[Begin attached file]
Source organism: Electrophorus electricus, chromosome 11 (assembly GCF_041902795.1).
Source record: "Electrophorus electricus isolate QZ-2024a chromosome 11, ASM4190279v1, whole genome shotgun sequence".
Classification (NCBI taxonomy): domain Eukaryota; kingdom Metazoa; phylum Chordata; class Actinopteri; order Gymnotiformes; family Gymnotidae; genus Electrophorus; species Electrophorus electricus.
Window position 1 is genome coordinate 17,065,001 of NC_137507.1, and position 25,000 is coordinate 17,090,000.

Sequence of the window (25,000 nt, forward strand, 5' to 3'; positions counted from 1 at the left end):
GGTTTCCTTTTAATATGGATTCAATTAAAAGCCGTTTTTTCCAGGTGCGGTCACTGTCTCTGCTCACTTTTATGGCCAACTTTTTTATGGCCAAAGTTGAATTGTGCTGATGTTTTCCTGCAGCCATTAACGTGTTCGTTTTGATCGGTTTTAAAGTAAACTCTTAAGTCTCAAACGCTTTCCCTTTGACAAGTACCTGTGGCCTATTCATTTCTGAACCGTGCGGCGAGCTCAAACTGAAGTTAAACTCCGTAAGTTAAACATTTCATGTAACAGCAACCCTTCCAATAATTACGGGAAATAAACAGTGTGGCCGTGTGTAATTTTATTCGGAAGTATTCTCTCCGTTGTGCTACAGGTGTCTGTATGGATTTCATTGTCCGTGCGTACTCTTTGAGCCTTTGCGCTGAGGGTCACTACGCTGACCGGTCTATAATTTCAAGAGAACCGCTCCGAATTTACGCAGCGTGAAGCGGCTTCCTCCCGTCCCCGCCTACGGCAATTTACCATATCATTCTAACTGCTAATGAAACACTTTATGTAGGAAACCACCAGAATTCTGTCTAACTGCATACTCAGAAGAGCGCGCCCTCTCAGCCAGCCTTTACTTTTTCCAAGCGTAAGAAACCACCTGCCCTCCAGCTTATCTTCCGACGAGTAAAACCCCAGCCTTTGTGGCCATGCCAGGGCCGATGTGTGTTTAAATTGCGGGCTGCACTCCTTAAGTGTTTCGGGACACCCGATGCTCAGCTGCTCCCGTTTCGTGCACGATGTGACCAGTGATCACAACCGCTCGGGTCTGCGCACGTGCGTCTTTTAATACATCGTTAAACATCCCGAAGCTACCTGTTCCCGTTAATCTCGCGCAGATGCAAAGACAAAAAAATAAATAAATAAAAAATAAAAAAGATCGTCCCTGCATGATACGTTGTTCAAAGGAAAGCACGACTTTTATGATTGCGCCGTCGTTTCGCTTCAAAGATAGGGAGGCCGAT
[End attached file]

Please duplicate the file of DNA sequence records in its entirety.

Source organism: Electrophorus electricus, chromosome 11 (assembly GCF_041902795.1).
Source record: "Electrophorus electricus isolate QZ-2024a chromosome 11, ASM4190279v1, whole genome shotgun sequence".
Classification (NCBI taxonomy): domain Eukaryota; kingdom Metazoa; phylum Chordata; class Actinopteri; order Gymnotiformes; family Gymnotidae; genus Electrophorus; species Electrophorus electricus.
Window position 1 is genome coordinate 17,065,001 of NC_137507.1, and position 25,000 is coordinate 17,090,000.

Sequence of the window (25,000 nt, forward strand, 5' to 3'; positions counted from 1 at the left end):
GGTTTCCTTTTAATATGGATTCAATTAAAAGCCGTTTTTTCCAGGTGCGGTCACTGTCTCTGCTCACTTTTATGGCCAACTTTTTTATGGCCAAAGTTGAATTGTGCTGATGTTTTCCTGCAGCCATTAACGTGTTCGTTTTGATCGGTTTTAAAGTAAACTCTTAAGTCTCAAACGCTTTCCCTTTGACAAGTACCTGTGGCCTATTCATTTCTGAACCGTGCGGCGAGCTCAAACTGAAGTTAAACTCCGTAAGTTAAACATTTCATGTAACAGCAACCCTTCCAATAATTACGGGAAATAAACAGTGTGGCCGTGTGTAATTTTATTCGGAAGTATTCTCTCCGTTGTGCTACAGGTGTCTGTATGGATTTCATTGTCCGTGCGTACTCTTTGAGCCTTTGCGCTGAGGGTCACTACGCTGACCGGTCTATAATTTCAAGAGAACCGCTCCGAATTTACGCAGCGTGAAGCGGCTTCCTCCCGTCCCCGCCTACGGCAATTTACCATATCATTCTAACTGCTAATGAAACACTTTATGTAGGAAACCACCAGAATTCTGTCTAACTGCATACTCAGAAGAGCGCGCCCTCTCAGCCAGCCTTTACTTTTTCCAAGCGTAAGAAACCACCTGCCCTCCAGCTTATCTTCCGACGAGTAAAACCCCAGCCTTTGTGGCCATGCCAGGGCCGATGTGTGTTTAAATTGCGGGCTGCACTCCTTAAGTGTTTCGGGACACCCGATGCTCAGCTGCTCCCGTTTCGTGCACGATGTGACCAGTGATCACAACCGCTCGGGTCTGCGCACGTGCGTCTTTTAATACATCGTTAAACATCCCGAAGCTACCTGTTCCCGTTAATCTCGCGCAGATGCAAAGACAAAAAAATAAATAAATAAAAAATAAAAAAGATCGTCCCTGCATGATACGTTGTTCAAAGGAAAGCACGACTTTTATGATTGCGCCGTCGTTTCGCTTCAAAGATAGGGAGGCCGAT